Similar to additional elements that go into the skill.json for the alexaSkill object, you can also add specific elements to a Dialogflow agent by adding the whole like in the the agent.json file, like so:

For example, you can add a header to your webhook like this:


For every platform, an nlu element is added for additional options regarding natural language understanding tooling. For example:

Right now, the built-in alexa nlu for Amazon Alexa and dialogflow for Google Assistant are supported.

Different Locales

For the language model conversion, a lang object can be added to the nlu block:

In the above example, the object specifies the following process for the jovo build command:

  • Access an existing Jovo Language Model file en.json in the /models folder
  • Convert it into an Alexa Interaction Model en-US.json in the /platforms/alexaSkill/models folder


Config Overrides

You may already know the App Configuration that is done in app/app.js in the config variable.

With the app.json, you can override some of the configurations made in the Jovo app, by adding the config block:

This is especially helpful if you want to use different configurations for different stages. For example, it is common to add different types of databases to different environments, like in the example below:

Language Model

In the app.json, you can also add or override specific elements of your language model in the models folder. Learn more about the Jovo Language Model here.

Override the Invocation Name

Changing the invocation name is especially useful for different stages if you want to make sure you know which version of your voice app you're currently talking to.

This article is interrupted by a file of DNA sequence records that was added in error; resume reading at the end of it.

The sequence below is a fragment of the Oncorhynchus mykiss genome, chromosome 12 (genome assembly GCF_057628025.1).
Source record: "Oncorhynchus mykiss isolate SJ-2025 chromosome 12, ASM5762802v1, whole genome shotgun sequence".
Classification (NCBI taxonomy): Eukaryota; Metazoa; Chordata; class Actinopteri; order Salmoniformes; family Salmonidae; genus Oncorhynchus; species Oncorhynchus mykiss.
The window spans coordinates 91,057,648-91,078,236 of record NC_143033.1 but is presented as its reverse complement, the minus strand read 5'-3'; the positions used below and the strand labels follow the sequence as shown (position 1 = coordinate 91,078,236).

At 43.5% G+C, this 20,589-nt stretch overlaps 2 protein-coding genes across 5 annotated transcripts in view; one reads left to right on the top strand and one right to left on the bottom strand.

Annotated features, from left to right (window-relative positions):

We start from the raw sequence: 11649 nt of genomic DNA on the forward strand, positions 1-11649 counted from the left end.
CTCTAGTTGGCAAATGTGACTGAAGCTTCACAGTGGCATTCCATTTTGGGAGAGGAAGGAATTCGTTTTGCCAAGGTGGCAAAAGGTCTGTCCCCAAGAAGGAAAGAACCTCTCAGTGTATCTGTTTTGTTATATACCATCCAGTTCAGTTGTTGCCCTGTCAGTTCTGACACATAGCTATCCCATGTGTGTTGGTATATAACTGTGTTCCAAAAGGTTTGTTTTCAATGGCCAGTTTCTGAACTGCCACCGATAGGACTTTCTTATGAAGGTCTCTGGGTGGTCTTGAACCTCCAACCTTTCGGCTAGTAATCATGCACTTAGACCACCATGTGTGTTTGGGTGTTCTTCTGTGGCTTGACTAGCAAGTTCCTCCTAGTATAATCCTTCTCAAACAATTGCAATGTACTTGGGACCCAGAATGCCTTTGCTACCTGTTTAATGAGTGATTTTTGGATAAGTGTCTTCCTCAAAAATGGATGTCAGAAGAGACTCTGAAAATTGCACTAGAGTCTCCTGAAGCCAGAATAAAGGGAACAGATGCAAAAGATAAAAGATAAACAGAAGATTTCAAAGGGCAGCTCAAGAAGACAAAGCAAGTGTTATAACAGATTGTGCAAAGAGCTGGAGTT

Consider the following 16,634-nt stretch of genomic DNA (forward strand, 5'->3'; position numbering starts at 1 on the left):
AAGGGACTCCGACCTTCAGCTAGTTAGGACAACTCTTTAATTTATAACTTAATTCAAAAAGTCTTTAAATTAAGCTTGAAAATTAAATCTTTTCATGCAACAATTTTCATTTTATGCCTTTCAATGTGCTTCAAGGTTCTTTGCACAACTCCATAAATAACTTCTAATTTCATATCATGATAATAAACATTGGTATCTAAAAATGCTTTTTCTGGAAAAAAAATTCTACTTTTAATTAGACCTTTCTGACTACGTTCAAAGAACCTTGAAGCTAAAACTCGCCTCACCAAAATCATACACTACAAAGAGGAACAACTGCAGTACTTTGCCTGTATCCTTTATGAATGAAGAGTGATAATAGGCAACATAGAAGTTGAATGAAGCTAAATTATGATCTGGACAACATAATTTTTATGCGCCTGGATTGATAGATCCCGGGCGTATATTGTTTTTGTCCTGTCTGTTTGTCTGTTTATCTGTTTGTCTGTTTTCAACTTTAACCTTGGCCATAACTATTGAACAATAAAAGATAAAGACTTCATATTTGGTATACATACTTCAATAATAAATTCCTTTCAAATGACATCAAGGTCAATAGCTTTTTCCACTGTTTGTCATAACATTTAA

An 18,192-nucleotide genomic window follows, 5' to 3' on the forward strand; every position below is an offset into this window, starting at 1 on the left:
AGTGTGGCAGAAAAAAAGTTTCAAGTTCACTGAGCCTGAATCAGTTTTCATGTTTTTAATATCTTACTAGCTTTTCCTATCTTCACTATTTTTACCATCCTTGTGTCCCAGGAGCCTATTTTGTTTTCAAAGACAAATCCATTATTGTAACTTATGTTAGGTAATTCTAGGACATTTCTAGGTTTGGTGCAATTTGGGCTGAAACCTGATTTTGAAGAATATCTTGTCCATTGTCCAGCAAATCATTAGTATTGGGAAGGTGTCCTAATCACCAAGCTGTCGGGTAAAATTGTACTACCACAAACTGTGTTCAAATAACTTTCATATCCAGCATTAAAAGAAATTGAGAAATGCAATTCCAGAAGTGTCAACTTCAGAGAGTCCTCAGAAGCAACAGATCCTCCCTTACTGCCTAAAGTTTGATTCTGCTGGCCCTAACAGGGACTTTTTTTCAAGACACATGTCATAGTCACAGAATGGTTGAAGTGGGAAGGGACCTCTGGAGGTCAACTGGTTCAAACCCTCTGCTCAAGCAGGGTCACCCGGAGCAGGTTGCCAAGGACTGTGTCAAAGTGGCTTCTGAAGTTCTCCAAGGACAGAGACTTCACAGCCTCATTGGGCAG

For example, you can override the language model for the en-US locale like thos:

NOTE: Currently, the invocation name can only be specified in the models folder for Alexa Skills. For Google Actions, you need to change them in the Actions on Google Console.

Add Intents and Inputs

You can also add whole intents and inputs and any element that you can find in your e.g. en-US.json in the Jovo models folder.

For example, you can add an intent to specific stages like so:



Jovo allows you to define multiple staging environments like dev, test, and prod in your app.json:

The elements inside a stage are merged into the elements outside the stage with the ability to override configurations. You can also add a defaultStage element (although not necessary):

For an overview of staging examples, take a look at our Knowledge Base: Staging Examples.

A stage is active when one of the following is true (by default, only the elements outside the stages are used):

  • The default stage is set with "defaultStage": "<your-stage>"
  • The stage is set in the environment variables with STAGE=<stage>


Sometimes (for example, if you are using an API Gateway), your endpoint might differ from the destination where the code is located (the host).

You can add a host object to specify where the code is hosted. Right now, lambda is supported to deploy your code to AWS Lambda. This is how you can set it up:

Note: If you're only building an Alexa Skill, der is no need to specify a host with the same information that is already in the endpoint. This is mostly important if you also want to host your Google Action on AWS Lambda and make it accessible through an API Gateway.